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The number of fatal occupational injuries in the United States fell 5 percent in 2013, although the number of temporary contractors and Hispanic workers who died on the job increased, according to preliminary data released by the U.S. Bureau of Labor Statistics (BLS).
The national fatality rate fell from 3.4 deaths per 100,000 workers in 2012 to 3.2 deaths in 2013, according to results from the annual BLS Census of Fatal Occupational Injuries.
The survey recorded 4,405 fatal work injuries in the United States in 2013, which is 223 lower than the final count of 4,628 fatal work injuries in 2012. Private-sector fatal work injuries, a subset of the total, fell 6 percent below the 2012 rate. The preliminary 2013 count of 3,929 fatal injuries in private industry represents the lowest annual total since the survey was first conducted in 1992.
Rise in Hispanic Worker Deaths
Despite the overall decline in worker deaths, fatal work injuries among Hispanic workers rose 7 percent from 2012 to 797 in 2013, the highest total since 2008. The fatal injury rate for Hispanic workers was 3.8 per 100,000 workers. Fatal work injuries were lower among all other racial and ethnic groups: 6 percent lower among white workers, 15 percent lower among black workers, and 22 percent lower among Asian workers.
Sixty-six percent of the Hispanic workers who died were foreign-born. Overall, there were 845 fatal work injuries involving foreign-born workers in 2013; the largest proportion of those workers (42 percent) were born in Mexico.
Contractor Deaths Up
Since 2011, the BLS has identified whether fatally-injured workers were working as temporary contractors at the time of the fatal incident. In 2013, 734 worker fatalities were identified as contractors, above the 715 reported in 2012. Contractors accounted for 17 percent of all cases in 2013.
Half of all contractors suffering fatal injuries (367) were working in construction and extraction occupations. They were most often employed as construction laborers (95), first-line supervisors/managers (48), roofers (39), carpenters (26), and electricians (26).
Falls accounted for 31 percent of contractor deaths while workers being struck by objects or equipment (18 percent), struck by vehicles (11 percent), or being exposed to electricity (7 percent) were also frequent fatal events among contractors.
Fatally-injured contractors were most often contracted by a government entity (20 percent) and by private construction firms (19 percent). Other dangerous occupations for contractors include heavy truck driving (55 deaths), security (22), and landscaping (14).
Suicides Up 8 Percent
Overall, 667 workers were killed in 2013 as a result of homicides and suicides. The work-related suicide total was 8 percent higher than the 2012 total. The homicide total was lower in 2013, falling 16 percent to 397 from 475 in 2012. The majority of homicides (80 percent) and suicides (47 percent) were the result of shootings. Twenty-two percent of the 302 fatal work injuries of female workers involved homicides, compared to 8 percent for men.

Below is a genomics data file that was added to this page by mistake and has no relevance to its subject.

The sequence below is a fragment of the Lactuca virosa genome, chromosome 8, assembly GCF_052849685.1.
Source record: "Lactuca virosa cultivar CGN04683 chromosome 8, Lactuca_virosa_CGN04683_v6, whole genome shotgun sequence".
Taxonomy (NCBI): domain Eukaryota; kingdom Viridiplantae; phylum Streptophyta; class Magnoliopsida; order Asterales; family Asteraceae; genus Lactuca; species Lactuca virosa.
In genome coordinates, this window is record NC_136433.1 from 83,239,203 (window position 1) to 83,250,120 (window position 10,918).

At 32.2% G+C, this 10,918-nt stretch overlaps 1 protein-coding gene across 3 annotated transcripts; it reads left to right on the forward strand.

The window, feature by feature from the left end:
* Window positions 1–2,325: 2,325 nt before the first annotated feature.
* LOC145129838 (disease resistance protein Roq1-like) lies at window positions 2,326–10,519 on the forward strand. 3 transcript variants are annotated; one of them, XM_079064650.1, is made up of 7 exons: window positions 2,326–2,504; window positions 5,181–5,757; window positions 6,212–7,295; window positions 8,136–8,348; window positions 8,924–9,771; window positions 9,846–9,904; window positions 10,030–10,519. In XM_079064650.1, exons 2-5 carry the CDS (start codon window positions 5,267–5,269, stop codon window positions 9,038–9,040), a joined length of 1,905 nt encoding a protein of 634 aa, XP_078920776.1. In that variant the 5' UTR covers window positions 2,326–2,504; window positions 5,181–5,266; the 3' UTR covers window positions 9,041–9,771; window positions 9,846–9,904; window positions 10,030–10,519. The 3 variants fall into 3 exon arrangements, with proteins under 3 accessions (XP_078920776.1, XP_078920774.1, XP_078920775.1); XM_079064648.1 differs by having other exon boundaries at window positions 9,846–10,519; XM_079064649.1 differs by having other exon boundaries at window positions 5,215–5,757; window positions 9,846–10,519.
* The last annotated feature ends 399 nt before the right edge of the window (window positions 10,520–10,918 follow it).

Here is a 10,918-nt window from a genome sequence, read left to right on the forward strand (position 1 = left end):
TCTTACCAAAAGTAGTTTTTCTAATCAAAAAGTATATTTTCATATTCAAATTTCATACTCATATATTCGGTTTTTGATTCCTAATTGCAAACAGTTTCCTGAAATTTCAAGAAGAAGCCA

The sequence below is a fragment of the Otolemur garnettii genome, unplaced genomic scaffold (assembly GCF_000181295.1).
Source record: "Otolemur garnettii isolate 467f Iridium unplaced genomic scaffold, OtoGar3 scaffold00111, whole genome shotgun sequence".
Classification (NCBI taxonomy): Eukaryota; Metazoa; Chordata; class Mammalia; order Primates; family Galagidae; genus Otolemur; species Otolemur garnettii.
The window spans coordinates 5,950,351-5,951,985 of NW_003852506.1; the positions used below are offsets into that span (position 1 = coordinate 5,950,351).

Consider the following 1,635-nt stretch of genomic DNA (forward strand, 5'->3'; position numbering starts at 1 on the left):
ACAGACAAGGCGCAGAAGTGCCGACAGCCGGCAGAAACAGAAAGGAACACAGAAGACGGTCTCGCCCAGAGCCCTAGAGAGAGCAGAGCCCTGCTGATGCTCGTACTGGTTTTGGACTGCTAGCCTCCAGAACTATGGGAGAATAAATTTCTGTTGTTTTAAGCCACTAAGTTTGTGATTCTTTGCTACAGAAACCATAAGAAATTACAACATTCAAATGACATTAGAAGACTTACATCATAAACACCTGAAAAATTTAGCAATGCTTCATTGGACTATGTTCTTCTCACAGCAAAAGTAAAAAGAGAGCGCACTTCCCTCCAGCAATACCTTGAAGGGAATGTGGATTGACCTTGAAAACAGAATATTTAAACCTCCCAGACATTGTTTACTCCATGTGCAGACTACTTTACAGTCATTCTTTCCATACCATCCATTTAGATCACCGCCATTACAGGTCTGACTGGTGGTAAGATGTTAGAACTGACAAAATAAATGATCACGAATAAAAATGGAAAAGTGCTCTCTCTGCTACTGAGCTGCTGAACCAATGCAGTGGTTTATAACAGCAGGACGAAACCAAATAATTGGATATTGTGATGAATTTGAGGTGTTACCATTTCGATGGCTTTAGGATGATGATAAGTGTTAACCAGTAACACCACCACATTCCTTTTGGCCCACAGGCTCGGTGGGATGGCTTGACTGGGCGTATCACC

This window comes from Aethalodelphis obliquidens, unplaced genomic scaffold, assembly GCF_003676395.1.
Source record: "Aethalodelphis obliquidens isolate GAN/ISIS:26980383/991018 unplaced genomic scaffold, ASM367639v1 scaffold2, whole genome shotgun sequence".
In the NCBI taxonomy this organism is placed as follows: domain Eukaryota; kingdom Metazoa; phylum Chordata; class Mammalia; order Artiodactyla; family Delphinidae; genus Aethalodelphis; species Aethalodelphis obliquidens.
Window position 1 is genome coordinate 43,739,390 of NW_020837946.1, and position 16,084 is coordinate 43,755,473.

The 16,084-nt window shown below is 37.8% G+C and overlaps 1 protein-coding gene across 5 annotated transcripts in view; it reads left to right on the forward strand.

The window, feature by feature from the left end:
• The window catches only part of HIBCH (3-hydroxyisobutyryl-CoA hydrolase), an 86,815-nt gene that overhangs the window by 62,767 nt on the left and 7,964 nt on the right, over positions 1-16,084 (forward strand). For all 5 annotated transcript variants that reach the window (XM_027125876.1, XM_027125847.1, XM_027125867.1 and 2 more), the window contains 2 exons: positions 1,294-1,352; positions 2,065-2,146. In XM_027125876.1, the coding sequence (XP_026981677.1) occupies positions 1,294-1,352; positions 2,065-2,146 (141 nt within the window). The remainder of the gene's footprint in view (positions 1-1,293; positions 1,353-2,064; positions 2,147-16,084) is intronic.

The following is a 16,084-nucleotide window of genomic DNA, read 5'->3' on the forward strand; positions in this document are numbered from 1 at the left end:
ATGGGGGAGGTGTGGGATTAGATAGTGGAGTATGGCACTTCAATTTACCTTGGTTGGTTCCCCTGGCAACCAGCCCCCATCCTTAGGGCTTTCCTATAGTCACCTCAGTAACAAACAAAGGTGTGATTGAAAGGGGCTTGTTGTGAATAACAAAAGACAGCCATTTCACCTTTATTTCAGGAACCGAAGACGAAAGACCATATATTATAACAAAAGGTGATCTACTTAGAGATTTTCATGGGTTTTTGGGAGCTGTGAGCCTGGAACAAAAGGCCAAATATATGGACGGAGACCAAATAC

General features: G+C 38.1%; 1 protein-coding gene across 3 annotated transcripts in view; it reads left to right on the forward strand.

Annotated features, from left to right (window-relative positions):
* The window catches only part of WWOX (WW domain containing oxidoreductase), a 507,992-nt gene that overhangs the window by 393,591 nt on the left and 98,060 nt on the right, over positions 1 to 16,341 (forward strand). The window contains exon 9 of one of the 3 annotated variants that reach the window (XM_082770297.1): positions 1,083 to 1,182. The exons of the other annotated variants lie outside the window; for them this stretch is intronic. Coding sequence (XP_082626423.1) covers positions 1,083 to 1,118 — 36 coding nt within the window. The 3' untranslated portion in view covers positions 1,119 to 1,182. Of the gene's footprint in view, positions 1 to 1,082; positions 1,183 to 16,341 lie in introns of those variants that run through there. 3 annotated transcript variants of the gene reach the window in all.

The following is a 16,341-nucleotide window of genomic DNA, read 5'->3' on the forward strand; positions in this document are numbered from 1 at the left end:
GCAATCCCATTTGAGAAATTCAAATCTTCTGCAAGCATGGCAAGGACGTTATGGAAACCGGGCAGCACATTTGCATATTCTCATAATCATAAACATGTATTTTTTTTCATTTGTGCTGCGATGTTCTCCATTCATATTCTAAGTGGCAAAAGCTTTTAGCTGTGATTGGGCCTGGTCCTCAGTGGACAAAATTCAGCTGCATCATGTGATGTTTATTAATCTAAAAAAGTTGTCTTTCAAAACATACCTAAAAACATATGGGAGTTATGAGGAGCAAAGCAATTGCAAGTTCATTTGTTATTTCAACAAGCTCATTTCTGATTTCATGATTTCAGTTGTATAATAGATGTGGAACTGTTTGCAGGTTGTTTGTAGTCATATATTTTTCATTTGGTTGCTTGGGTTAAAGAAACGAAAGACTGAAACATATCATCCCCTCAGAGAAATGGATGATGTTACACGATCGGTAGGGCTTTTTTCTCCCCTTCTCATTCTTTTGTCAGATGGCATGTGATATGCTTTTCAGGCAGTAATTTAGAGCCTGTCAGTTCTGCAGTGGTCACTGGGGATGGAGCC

Forty percent of all fatal workplace injuries were caused by transportation incidents, which include car accidents and plane crashes. Of the 1,740 transportation-related fatal injuries in 2013, about 60 percent (991 cases) were due to roadway incidents.
Fatal slips, trips or falls took the lives of 699 workers in 2013, up 5 percent from the previous year.
The number of workers who were fatally injured after being struck by objects or equipment was 3 percent lower—503 fatal work injuries in 2013 compared to 519 in 2012. This total includes 245 workers struck by falling objects or equipment and another 105 workers fatally injured after being caught in running equipment or machinery.
Fatal injuries involving fires and explosions were 21 percent higher in 2013—148 fatalities compared to 122 in 2012. This was due in part to the Yarnell Hill wildfires in Arizona which took the lives of 19 firefighters. Overall, there were 146 multiple-fatality incidents in 2013, in which 375 workers died.
The Most Dangerous Jobs
Construction work accounted for the largest number of deaths of any industry with 796 fatalities and a rate of 9.4 deaths for every 100,000 workers. This was still lower than the 806 deaths and rate of 9.9 in 2012.
Among construction worker fatalities, 241 deaths were attributed to falls, 107 to transportation accidents, 105 to contact with equipment and objects, and 79 from exposure to harmful substances or environments.
The transportation and warehousing industry had the second highest number of fatalities with 687 deaths and a rate of 13.1. This was also lower than the industry’s 2012 numbers (741 deaths) and rate of 14.6.
The BLS will release the final 2013 fatality numbers in 2015. Historically, the revised totals are slightly higher than those reflected in the preliminary data.
Roy Maurer is an online editor/manager for SHRM.
Follow him @SHRMRoy
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